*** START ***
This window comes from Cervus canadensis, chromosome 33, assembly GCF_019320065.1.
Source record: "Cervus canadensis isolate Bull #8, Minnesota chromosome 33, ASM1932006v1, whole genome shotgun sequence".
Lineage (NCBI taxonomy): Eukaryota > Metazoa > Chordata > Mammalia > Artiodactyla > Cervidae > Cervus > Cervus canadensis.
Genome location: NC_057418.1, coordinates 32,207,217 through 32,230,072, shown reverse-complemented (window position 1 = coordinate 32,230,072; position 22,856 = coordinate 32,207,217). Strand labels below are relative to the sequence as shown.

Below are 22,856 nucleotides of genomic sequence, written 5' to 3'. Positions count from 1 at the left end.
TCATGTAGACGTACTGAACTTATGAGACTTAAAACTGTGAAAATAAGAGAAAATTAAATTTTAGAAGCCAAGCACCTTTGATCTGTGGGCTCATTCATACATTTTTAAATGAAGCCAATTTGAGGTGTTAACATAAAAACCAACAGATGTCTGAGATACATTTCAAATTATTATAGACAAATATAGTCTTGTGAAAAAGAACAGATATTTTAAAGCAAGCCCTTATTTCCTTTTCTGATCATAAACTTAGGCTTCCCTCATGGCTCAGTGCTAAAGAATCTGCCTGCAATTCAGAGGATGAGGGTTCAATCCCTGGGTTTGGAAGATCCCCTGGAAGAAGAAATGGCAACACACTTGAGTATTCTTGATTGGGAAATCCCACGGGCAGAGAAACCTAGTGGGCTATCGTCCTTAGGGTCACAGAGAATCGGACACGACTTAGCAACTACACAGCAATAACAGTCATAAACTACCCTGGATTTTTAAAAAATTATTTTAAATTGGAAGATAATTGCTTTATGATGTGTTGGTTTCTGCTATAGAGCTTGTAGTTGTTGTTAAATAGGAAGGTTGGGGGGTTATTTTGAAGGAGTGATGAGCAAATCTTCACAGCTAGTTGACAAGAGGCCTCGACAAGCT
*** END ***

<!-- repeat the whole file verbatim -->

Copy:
This window comes from Cervus canadensis, chromosome 33, assembly GCF_019320065.1.
Source record: "Cervus canadensis isolate Bull #8, Minnesota chromosome 33, ASM1932006v1, whole genome shotgun sequence".
Lineage (NCBI taxonomy): Eukaryota > Metazoa > Chordata > Mammalia > Artiodactyla > Cervidae > Cervus > Cervus canadensis.
Genome location: NC_057418.1, coordinates 32,207,217 through 32,230,072, shown reverse-complemented (window position 1 = coordinate 32,230,072; position 22,856 = coordinate 32,207,217). Strand labels below are relative to the sequence as shown.

Below are 22,856 nucleotides of genomic sequence, written 5' to 3'. Positions count from 1 at the left end.
TCATGTAGACGTACTGAACTTATGAGACTTAAAACTGTGAAAATAAGAGAAAATTAAATTTTAGAAGCCAAGCACCTTTGATCTGTGGGCTCATTCATACATTTTTAAATGAAGCCAATTTGAGGTGTTAACATAAAAACCAACAGATGTCTGAGATACATTTCAAATTATTATAGACAAATATAGTCTTGTGAAAAAGAACAGATATTTTAAAGCAAGCCCTTATTTCCTTTTCTGATCATAAACTTAGGCTTCCCTCATGGCTCAGTGCTAAAGAATCTGCCTGCAATTCAGAGGATGAGGGTTCAATCCCTGGGTTTGGAAGATCCCCTGGAAGAAGAAATGGCAACACACTTGAGTATTCTTGATTGGGAAATCCCACGGGCAGAGAAACCTAGTGGGCTATCGTCCTTAGGGTCACAGAGAATCGGACACGACTTAGCAACTACACAGCAATAACAGTCATAAACTACCCTGGATTTTTAAAAAATTATTTTAAATTGGAAGATAATTGCTTTATGATGTGTTGGTTTCTGCTATAGAGCTTGTAGTTGTTGTTAAATAGGAAGGTTGGGGGGTTATTTTGAAGGAGTGATGAGCAAATCTTCACAGCTAGTTGACAAGAGGCCTCGACAAGCT